sun's shining, blue skies overhead,
it's a comfortable 70 degrees and
all is perfect...
Alright, enough dreaming. It's January,
and here in the Midwest, the winter
just sucks. Slippery roads, hail,
snow, terrifying conditions for the
Ideally, it's time to park your ride
and bust out the winter beater. But
for those of us who bravely drive
our rides through thick and thin,
there are some precautions one can
take to protect their ride.
Probably one of the most basic winter
preparations is to take off those
rims and put your stockers on. Between
the road salt, ice, and snow, the
winter is the perfect time to ruin
your rims. But before doing so, make
sure to check your stock tires for
cracks, balding, or any other defects.
The last thing you need is to have
your ride sliding all over the road.
Having an air suspension provides
for a fun ride, but in the winter,
proper maintenance is key. A good
water trap is essential in preventing
freezing valves during the cold. A
good idea for those of us with trucks
is to mount your valves either in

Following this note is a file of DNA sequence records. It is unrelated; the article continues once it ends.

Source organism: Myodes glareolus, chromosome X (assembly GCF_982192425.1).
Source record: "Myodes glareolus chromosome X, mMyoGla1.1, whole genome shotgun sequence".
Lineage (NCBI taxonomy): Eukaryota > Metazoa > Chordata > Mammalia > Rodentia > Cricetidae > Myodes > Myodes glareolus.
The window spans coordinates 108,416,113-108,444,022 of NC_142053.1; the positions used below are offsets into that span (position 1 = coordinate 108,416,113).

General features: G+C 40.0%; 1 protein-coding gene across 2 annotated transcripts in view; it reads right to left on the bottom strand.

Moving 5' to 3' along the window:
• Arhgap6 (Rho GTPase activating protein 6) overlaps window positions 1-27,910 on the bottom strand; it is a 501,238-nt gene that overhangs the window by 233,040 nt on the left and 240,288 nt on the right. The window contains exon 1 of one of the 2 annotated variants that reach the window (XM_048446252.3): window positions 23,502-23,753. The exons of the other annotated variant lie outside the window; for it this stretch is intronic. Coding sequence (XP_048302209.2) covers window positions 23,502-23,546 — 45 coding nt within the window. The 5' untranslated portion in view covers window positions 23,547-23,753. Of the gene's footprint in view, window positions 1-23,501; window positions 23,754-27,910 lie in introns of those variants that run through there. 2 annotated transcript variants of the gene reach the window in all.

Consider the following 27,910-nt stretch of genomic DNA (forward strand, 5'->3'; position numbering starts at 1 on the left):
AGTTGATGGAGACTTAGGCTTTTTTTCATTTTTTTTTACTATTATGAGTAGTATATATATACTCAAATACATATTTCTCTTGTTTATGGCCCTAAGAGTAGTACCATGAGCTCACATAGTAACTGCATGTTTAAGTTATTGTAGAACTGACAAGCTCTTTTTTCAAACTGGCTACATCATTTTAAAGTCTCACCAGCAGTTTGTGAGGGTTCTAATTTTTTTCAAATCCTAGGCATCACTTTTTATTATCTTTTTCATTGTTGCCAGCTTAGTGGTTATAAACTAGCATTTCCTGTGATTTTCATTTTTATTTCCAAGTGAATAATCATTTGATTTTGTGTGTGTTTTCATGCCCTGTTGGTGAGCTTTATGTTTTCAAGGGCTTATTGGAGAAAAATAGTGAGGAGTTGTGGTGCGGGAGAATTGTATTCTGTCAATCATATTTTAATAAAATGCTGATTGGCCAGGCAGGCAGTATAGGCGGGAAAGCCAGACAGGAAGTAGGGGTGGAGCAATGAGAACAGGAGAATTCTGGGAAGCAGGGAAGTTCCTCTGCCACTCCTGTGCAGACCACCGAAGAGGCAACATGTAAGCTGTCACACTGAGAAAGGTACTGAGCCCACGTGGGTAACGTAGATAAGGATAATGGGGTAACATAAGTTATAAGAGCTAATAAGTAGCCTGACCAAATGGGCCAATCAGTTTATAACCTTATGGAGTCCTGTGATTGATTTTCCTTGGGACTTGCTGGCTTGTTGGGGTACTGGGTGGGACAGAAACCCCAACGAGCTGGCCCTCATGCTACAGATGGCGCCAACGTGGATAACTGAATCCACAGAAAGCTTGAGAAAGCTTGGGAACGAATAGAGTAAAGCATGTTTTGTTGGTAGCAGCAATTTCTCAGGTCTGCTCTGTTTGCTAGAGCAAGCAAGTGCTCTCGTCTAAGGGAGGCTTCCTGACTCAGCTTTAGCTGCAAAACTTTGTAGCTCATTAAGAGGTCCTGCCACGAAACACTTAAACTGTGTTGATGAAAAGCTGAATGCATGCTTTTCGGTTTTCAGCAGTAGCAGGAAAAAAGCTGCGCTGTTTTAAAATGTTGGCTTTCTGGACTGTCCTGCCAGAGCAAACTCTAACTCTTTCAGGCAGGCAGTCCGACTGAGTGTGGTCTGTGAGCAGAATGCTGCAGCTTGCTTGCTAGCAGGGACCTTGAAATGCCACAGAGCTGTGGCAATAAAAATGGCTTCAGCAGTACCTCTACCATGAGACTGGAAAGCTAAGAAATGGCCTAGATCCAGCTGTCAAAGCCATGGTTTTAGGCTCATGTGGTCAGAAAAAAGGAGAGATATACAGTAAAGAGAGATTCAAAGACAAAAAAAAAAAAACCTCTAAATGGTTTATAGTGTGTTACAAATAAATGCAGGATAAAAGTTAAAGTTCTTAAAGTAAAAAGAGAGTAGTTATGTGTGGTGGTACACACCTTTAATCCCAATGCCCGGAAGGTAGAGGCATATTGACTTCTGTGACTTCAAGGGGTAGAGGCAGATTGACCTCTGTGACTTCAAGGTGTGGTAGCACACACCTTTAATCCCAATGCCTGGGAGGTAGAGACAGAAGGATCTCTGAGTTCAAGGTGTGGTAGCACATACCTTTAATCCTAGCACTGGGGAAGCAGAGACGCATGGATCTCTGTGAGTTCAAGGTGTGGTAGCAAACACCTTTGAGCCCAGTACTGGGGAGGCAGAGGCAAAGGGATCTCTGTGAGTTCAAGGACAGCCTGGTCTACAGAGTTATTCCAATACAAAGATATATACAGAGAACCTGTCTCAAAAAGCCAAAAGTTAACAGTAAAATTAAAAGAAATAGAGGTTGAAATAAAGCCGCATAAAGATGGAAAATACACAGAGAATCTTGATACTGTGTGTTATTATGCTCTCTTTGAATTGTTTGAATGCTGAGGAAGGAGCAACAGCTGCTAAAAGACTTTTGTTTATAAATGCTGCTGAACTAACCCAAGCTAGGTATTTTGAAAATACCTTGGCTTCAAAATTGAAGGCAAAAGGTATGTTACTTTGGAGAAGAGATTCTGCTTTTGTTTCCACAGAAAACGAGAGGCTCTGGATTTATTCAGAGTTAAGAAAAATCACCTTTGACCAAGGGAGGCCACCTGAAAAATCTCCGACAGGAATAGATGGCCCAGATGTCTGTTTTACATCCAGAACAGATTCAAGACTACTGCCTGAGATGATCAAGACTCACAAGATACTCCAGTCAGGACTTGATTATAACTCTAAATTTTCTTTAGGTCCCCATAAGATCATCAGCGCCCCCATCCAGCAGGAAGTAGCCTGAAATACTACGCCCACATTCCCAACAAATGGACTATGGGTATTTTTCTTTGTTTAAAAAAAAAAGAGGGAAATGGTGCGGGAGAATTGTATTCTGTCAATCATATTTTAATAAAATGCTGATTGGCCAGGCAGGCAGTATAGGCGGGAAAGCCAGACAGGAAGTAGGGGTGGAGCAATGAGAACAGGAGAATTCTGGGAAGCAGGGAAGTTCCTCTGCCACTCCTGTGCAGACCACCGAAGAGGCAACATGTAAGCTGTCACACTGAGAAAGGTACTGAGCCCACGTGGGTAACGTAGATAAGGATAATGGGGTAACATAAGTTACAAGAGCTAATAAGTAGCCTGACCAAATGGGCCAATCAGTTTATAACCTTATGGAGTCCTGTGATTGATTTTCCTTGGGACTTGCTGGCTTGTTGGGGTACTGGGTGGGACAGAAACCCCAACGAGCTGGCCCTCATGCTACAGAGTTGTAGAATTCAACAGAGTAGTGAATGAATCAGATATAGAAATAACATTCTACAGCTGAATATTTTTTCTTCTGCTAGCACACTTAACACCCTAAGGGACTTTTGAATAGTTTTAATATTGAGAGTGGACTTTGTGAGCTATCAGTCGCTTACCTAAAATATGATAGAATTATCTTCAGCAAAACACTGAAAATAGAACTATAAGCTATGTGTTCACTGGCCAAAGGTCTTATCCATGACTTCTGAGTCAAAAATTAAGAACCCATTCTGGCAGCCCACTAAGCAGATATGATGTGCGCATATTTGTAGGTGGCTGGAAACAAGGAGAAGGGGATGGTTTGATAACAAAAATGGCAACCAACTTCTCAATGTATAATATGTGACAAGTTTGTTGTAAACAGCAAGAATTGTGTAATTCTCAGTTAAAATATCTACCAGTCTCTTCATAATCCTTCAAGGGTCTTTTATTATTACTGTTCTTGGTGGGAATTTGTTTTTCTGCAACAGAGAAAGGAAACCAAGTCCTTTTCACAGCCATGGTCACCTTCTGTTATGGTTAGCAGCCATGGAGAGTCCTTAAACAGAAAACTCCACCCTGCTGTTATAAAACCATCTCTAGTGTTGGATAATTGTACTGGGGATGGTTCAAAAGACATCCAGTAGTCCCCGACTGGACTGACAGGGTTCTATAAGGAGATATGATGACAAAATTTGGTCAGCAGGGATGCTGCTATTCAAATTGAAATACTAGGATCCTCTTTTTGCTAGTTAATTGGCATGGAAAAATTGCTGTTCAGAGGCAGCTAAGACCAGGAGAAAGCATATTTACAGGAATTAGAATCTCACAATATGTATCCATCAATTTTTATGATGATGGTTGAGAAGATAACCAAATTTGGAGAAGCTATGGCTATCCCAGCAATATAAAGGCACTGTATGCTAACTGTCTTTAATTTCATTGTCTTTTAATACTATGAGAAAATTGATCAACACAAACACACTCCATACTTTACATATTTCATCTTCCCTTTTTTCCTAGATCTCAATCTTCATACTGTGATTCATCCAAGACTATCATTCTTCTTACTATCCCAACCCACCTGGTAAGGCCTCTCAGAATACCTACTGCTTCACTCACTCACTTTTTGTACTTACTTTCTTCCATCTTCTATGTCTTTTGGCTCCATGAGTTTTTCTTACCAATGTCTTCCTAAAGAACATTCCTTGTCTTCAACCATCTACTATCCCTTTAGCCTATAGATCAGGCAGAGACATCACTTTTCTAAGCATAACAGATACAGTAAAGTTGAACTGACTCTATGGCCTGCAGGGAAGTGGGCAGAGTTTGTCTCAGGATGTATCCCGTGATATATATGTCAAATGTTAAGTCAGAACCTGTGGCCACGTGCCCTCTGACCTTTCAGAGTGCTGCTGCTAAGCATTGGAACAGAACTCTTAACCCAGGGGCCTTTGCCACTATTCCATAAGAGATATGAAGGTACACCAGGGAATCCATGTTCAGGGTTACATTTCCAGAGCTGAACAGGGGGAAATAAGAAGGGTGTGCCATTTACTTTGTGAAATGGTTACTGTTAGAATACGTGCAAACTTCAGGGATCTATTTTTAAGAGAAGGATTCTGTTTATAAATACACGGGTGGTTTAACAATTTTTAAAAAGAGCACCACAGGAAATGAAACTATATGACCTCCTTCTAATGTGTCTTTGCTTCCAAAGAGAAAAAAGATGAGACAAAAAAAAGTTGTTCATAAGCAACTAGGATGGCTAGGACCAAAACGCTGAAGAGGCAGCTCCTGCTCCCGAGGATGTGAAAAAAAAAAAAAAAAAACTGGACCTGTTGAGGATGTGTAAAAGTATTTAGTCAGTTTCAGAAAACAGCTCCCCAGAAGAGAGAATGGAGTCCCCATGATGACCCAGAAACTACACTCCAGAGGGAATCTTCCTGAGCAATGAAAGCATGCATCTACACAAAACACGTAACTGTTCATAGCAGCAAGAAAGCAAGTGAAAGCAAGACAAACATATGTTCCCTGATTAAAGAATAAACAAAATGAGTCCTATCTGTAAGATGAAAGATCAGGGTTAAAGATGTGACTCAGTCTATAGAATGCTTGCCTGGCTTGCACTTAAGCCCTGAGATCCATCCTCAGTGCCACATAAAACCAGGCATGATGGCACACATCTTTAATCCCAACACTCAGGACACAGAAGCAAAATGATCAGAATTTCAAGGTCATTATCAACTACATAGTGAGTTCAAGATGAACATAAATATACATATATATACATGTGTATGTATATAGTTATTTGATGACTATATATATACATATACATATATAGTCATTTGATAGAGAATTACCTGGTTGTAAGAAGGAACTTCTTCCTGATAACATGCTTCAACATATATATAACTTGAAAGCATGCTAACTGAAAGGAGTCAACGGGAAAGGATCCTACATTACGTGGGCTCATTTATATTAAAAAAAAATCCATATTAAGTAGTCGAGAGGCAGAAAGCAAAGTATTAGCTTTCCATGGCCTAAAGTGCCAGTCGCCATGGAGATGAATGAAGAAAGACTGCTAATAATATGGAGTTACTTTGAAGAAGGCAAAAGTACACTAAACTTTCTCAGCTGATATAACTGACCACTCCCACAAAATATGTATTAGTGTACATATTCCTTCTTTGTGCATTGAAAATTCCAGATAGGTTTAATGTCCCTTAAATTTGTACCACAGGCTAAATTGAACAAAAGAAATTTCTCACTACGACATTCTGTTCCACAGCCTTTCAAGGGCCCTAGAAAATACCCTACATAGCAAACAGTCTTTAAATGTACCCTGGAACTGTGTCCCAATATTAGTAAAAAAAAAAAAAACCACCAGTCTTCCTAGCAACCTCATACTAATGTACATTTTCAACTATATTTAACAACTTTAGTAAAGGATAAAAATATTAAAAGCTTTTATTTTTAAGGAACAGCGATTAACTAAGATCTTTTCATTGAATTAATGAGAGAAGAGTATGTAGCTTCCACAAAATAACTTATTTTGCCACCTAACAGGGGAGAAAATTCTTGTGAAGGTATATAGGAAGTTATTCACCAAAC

the cab or near another source of
heat, such as the motor or exhaust,
which will keep any excess water from
freezing. Although you should already
have a leak free system, it's not
a bad idea to re-tighten all of fittings
in case of leakage.
Remember all of the time you spent
doing nothing but sanding bondo and
re-working sheetmetal to make your
ride's body as smooth as possible.
Well, leave it to winter to ruin it.
Road salt is terrible for your paint,
leading to rust and possible scratching.
Washing your ride on a consistent
basis is essential to keeping it pristine.
With a little bit of TLC and careful
driving, you and your vehicle can
make it through the winter successfully.
And you thought maintaining your ride
in the show season sucked!
Until next time, keep your heads high
and ride low.